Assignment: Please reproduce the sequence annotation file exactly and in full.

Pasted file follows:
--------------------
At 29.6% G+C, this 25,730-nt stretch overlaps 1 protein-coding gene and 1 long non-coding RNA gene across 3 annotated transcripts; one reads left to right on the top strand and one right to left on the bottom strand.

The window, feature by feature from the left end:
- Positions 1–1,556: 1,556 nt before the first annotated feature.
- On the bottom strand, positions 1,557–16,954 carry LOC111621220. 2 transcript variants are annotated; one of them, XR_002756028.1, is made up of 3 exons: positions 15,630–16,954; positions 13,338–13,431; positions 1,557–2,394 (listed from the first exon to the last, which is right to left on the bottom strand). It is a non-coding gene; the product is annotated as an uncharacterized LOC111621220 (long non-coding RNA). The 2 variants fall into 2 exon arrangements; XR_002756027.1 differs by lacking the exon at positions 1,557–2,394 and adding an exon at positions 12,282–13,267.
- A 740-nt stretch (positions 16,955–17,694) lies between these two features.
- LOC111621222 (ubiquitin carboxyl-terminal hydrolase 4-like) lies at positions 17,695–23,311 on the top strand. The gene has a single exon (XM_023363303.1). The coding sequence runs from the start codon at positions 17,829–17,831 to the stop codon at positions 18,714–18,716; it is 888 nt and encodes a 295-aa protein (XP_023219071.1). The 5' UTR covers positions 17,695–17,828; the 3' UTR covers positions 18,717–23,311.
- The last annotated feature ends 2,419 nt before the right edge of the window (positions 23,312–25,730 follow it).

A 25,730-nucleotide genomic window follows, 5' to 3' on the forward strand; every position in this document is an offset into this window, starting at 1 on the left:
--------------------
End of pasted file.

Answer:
At 29.6% G+C, this 25,730-nt stretch overlaps 1 protein-coding gene and 1 long non-coding RNA gene across 3 annotated transcripts; one reads left to right on the top strand and one right to left on the bottom strand.

The window, feature by feature from the left end:
- Positions 1–1,556: 1,556 nt before the first annotated feature.
- On the bottom strand, positions 1,557–16,954 carry LOC111621220. 2 transcript variants are annotated; one of them, XR_002756028.1, is made up of 3 exons: positions 15,630–16,954; positions 13,338–13,431; positions 1,557–2,394 (listed from the first exon to the last, which is right to left on the bottom strand). It is a non-coding gene; the product is annotated as an uncharacterized LOC111621220 (long non-coding RNA). The 2 variants fall into 2 exon arrangements; XR_002756027.1 differs by lacking the exon at positions 1,557–2,394 and adding an exon at positions 12,282–13,267.
- A 740-nt stretch (positions 16,955–17,694) lies between these two features.
- LOC111621222 (ubiquitin carboxyl-terminal hydrolase 4-like) lies at positions 17,695–23,311 on the top strand. The gene has a single exon (XM_023363303.1). The coding sequence runs from the start codon at positions 17,829–17,831 to the stop codon at positions 18,714–18,716; it is 888 nt and encodes a 295-aa protein (XP_023219071.1). The 5' UTR covers positions 17,695–17,828; the 3' UTR covers positions 18,717–23,311.
- The last annotated feature ends 2,419 nt before the right edge of the window (positions 23,312–25,730 follow it).

A 25,730-nucleotide genomic window follows, 5' to 3' on the forward strand; every position in this document is an offset into this window, starting at 1 on the left: